i 335 7097. l 1724 .-\ug(not I I‘ll. lll.30piii. £.3.5(l(£3l.
KABARET— CLOSE ENCOUNTERS WITH THE THIRD REICH
Set against the backdrop of(iermany iii the l930s this collage of song. dance and theatre tries to capture the mood ol the (ierman people as the Nazis strengthened their gripon the country . It is aii adyeiiturouschoice tor a young group. and one in which they acliieyeonly partial success. Their liy'mnal harmonies eflcctiyely capture the tiielaiiclioly of war and winter. and one ortwo songs. like the amusing. “If You Knew llet likel Do'. are good fun.
I low ey er. despite the suspenders and lace the troupe of fresh-laced girls lack real sleaze appeal. and the pow er of the grotesque aiiti-iia/i ettl'ltmtis slitiyy it ill the simultaneous slide-show. is not really eqttalled on the stage. l Robert Alsleadl
I Kabaret—Close Encounters with the Third Reichtl-iinge l Strattoid Year ( )ut ( iroup. I‘e\ll\ al (‘lub t Venue 3oto5033‘l5. until l" Aug. llmidniglit. £35003).
V CABARET TRIO GRANDE l’pstatrs at the I'esll\ al ('lub. you can titid that rare thing at the II iiige. an alternatiyc comedy-tree zone. \Valeliittg(nyaltlia is like peering oyci the generation gap to a time when all women wore red lipstick and batted their talsecyelaslies ‘I'lit‘ec women in sequins and llsllllelspel‘ltit'lit \PUUI\UI (iilbert and Sulliyan. selections from Stephen Sondheim and a lot of songs that seem todate from the 1930s.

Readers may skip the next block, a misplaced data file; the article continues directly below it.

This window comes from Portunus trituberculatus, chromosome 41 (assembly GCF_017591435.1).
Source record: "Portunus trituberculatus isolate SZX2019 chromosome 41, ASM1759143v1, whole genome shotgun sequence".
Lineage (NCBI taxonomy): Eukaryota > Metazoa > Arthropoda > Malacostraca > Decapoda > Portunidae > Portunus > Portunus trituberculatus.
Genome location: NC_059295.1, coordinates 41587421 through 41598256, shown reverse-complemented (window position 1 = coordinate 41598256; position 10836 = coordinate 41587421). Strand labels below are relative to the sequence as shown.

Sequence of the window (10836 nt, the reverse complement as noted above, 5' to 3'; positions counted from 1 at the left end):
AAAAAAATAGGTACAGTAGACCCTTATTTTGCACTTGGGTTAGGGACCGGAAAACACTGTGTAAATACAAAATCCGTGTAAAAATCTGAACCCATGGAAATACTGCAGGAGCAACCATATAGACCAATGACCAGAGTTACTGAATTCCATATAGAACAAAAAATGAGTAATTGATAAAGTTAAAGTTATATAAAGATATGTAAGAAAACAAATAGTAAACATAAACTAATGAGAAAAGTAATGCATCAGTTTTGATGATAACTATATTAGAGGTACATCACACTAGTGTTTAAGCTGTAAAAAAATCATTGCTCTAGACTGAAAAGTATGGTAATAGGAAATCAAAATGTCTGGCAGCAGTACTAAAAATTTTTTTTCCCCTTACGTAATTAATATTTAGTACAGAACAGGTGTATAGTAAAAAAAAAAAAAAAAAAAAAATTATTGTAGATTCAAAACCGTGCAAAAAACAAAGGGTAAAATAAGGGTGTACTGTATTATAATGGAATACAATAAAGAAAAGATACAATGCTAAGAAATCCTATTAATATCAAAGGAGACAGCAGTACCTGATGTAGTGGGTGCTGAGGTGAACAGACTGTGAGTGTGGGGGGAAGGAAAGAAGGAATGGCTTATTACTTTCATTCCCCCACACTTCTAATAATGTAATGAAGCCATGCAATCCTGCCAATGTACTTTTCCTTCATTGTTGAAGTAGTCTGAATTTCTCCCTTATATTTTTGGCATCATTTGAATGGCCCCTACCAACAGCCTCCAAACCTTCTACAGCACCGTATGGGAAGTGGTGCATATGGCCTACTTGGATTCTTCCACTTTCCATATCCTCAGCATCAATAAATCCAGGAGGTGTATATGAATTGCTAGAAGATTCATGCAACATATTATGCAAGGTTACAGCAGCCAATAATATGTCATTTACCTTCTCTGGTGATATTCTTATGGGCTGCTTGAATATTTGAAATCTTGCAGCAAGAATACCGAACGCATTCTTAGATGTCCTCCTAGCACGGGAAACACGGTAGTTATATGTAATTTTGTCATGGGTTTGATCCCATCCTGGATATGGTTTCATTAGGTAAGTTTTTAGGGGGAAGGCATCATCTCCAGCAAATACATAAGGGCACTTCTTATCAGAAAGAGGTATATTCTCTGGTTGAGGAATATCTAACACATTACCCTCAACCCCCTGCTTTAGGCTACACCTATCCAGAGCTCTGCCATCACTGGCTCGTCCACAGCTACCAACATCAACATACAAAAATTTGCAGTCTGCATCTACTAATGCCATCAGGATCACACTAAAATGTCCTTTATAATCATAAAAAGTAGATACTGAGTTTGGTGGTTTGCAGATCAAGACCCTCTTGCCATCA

This impression is borne out w lien for their closing number they per form a lunny send tip of orieol
tliose 4t ls propaganda films. The show is well put together —< the singers have good y oices and Kate lilmitt. the pianist . does a mean boogie woogie -but it left me w ith the bizarre feeling of hay iug been catapulted back in time.
(Frances(‘ornford) ; ITrio GrandelFringe) (Riyatitiafl'he Festiyal
('lub (Venue 36) 6502395. until l7Aug. l0.30pni.
; V CABARET
What hay e these American college kids got
that our students liaven't'.’ A wonderful sense of
humour if this show isany guide. .-\lterycarsof
j sittingthrough tliepuerile ‘ larces iiiasqueradingas
comedy from British student rey ties. the
i freshness of this show is